Repeated Bereavement, Depressed Mood, and Immune Parameters in HIV Seropositive and Seronegative Gay Men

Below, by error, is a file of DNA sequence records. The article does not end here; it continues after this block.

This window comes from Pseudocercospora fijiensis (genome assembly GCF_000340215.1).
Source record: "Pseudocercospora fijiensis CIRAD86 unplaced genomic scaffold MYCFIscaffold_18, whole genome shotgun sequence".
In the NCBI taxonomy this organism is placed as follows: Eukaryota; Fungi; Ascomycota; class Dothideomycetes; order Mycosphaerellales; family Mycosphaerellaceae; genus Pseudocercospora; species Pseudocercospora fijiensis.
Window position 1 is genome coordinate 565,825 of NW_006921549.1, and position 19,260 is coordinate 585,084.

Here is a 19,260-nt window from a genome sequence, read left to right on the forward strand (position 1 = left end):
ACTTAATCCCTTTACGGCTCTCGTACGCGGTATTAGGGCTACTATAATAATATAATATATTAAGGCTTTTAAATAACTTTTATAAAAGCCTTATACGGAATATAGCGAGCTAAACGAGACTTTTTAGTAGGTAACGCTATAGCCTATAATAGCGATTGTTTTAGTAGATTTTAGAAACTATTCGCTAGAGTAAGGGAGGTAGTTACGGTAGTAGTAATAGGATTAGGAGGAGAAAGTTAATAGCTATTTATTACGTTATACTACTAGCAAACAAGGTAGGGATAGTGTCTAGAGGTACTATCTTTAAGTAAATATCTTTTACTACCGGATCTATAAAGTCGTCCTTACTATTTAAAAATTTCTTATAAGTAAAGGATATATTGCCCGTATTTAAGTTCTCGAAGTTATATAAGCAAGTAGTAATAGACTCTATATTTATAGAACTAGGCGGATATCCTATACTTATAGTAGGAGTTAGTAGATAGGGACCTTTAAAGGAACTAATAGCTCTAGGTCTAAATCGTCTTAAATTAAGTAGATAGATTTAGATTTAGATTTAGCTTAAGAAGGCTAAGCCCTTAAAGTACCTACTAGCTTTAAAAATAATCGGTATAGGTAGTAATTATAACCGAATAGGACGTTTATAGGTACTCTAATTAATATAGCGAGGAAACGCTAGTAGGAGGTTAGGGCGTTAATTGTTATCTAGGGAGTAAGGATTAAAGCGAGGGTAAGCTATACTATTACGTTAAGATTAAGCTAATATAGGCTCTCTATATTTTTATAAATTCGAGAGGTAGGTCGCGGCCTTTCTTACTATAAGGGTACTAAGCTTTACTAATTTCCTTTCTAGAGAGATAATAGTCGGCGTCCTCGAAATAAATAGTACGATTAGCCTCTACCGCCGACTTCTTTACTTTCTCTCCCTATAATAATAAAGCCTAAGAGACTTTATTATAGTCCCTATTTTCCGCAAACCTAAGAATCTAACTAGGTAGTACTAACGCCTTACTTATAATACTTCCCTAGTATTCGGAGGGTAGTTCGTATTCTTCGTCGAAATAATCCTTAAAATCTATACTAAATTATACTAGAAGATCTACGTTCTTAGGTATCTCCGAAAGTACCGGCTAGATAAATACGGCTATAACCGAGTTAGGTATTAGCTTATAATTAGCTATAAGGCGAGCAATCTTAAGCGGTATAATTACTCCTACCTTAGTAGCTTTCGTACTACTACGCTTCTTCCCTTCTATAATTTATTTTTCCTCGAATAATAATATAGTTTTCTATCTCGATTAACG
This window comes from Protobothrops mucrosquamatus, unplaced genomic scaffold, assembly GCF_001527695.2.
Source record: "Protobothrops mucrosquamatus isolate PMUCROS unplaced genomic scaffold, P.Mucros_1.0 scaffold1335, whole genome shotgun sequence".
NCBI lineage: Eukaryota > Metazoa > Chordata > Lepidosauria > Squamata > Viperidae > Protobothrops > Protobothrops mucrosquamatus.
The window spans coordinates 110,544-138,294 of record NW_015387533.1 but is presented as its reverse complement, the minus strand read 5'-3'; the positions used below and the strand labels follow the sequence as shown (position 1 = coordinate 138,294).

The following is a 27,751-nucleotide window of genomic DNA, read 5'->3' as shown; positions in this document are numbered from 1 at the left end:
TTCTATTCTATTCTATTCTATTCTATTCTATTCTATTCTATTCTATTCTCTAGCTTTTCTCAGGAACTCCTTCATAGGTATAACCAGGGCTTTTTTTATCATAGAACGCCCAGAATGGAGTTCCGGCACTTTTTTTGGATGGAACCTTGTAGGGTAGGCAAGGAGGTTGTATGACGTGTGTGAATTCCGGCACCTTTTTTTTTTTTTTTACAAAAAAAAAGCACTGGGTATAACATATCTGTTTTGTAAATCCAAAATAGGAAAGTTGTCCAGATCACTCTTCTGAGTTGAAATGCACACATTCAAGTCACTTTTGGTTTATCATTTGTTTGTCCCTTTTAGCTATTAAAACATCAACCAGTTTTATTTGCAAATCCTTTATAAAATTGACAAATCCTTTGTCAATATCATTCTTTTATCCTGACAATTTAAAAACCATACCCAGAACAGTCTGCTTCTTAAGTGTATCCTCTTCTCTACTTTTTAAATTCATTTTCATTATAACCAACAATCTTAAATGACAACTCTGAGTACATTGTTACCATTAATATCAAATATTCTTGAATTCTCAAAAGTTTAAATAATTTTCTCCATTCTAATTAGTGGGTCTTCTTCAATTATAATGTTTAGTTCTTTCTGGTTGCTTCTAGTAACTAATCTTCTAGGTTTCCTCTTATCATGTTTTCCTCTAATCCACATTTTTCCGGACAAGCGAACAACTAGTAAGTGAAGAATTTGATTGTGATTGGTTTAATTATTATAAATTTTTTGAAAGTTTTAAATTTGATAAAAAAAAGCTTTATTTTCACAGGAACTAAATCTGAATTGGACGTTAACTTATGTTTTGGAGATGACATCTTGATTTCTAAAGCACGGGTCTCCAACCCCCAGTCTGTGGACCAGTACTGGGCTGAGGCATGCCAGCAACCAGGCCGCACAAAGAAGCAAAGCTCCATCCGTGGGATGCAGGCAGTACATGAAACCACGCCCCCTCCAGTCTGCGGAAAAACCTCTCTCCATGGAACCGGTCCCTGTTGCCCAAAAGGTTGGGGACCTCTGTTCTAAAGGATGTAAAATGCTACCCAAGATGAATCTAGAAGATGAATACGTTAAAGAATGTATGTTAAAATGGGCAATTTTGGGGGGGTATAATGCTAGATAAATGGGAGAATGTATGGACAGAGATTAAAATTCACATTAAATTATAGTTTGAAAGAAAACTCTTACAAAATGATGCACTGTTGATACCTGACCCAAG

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The relationships among bereavement, depressed mood, and immunologic patterns prognostic for the development of acquired immunodeficiency syndrome (AIDS) were determined in a sample of human immunodeficiency virus (HIV) seropositive gay men and a comparison group of HIV seronegative gay men. Immunologic parameters were assessed in 45 men who had recently experienced the deaths of close friends and 45 matched nonbereaved men. No immune differences were found between bereaved and nonbereaved men. Among the HIV seropositive nonbereaved men, higher depressed mood was significantly associated with fewer CD4 (helper/inducer) T lymphocytes, more activated CD8 (suppressor/cytotoxic) T cells, and lower proliferative responses to the mitogen phytohemagglutinin. In summary, HIV seropositive men who reported higher levels of depressed mood not associated with bereavement demonstrated immunologic patterns consistent with HIV activity and progression.

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